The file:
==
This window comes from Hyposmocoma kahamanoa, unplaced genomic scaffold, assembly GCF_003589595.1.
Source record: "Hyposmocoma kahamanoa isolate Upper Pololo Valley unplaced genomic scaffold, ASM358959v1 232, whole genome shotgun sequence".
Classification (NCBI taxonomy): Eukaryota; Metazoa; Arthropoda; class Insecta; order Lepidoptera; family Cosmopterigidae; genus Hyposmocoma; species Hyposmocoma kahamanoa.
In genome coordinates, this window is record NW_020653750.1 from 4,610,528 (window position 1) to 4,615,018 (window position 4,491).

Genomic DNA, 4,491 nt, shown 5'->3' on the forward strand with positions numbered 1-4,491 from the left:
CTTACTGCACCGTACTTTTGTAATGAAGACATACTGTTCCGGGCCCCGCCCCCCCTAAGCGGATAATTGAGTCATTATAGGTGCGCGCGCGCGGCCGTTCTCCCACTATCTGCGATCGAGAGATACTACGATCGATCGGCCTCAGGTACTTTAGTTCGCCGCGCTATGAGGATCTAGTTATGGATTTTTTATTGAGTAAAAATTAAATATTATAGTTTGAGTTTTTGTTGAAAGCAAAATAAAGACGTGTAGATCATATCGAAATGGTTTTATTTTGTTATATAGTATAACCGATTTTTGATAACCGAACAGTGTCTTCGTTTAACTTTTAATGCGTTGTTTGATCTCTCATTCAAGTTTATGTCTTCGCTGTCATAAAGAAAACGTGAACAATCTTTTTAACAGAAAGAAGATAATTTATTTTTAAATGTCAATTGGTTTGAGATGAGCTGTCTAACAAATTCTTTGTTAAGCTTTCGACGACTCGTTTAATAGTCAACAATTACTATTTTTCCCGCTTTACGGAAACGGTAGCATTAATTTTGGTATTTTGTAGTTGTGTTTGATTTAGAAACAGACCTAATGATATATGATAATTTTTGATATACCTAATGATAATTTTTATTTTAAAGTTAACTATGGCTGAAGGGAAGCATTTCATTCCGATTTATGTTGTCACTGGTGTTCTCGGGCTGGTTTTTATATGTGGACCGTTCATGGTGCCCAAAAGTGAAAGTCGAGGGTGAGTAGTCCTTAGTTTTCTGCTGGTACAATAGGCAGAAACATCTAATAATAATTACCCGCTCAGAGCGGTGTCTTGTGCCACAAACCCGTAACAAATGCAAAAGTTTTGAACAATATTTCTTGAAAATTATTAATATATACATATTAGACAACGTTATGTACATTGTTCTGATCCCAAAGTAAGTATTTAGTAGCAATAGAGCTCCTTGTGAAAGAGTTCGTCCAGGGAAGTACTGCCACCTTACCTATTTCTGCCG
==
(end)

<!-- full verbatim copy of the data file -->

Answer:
This window comes from Hyposmocoma kahamanoa, unplaced genomic scaffold, assembly GCF_003589595.1.
Source record: "Hyposmocoma kahamanoa isolate Upper Pololo Valley unplaced genomic scaffold, ASM358959v1 232, whole genome shotgun sequence".
Classification (NCBI taxonomy): Eukaryota; Metazoa; Arthropoda; class Insecta; order Lepidoptera; family Cosmopterigidae; genus Hyposmocoma; species Hyposmocoma kahamanoa.
In genome coordinates, this window is record NW_020653750.1 from 4,610,528 (window position 1) to 4,615,018 (window position 4,491).

Genomic DNA, 4,491 nt, shown 5'->3' on the forward strand with positions numbered 1-4,491 from the left:
CTTACTGCACCGTACTTTTGTAATGAAGACATACTGTTCCGGGCCCCGCCCCCCCTAAGCGGATAATTGAGTCATTATAGGTGCGCGCGCGCGGCCGTTCTCCCACTATCTGCGATCGAGAGATACTACGATCGATCGGCCTCAGGTACTTTAGTTCGCCGCGCTATGAGGATCTAGTTATGGATTTTTTATTGAGTAAAAATTAAATATTATAGTTTGAGTTTTTGTTGAAAGCAAAATAAAGACGTGTAGATCATATCGAAATGGTTTTATTTTGTTATATAGTATAACCGATTTTTGATAACCGAACAGTGTCTTCGTTTAACTTTTAATGCGTTGTTTGATCTCTCATTCAAGTTTATGTCTTCGCTGTCATAAAGAAAACGTGAACAATCTTTTTAACAGAAAGAAGATAATTTATTTTTAAATGTCAATTGGTTTGAGATGAGCTGTCTAACAAATTCTTTGTTAAGCTTTCGACGACTCGTTTAATAGTCAACAATTACTATTTTTCCCGCTTTACGGAAACGGTAGCATTAATTTTGGTATTTTGTAGTTGTGTTTGATTTAGAAACAGACCTAATGATATATGATAATTTTTGATATACCTAATGATAATTTTTATTTTAAAGTTAACTATGGCTGAAGGGAAGCATTTCATTCCGATTTATGTTGTCACTGGTGTTCTCGGGCTGGTTTTTATATGTGGACCGTTCATGGTGCCCAAAAGTGAAAGTCGAGGGTGAGTAGTCCTTAGTTTTCTGCTGGTACAATAGGCAGAAACATCTAATAATAATTACCCGCTCAGAGCGGTGTCTTGTGCCACAAACCCGTAACAAATGCAAAAGTTTTGAACAATATTTCTTGAAAATTATTAATATATACATATTAGACAACGTTATGTACATTGTTCTGATCCCAAAGTAAGTATTTAGTAGCAATAGAGCTCCTTGTGAAAGAGTTCGTCCAGGGAAGTACTGCCACCTTACCTATTTCTGCCG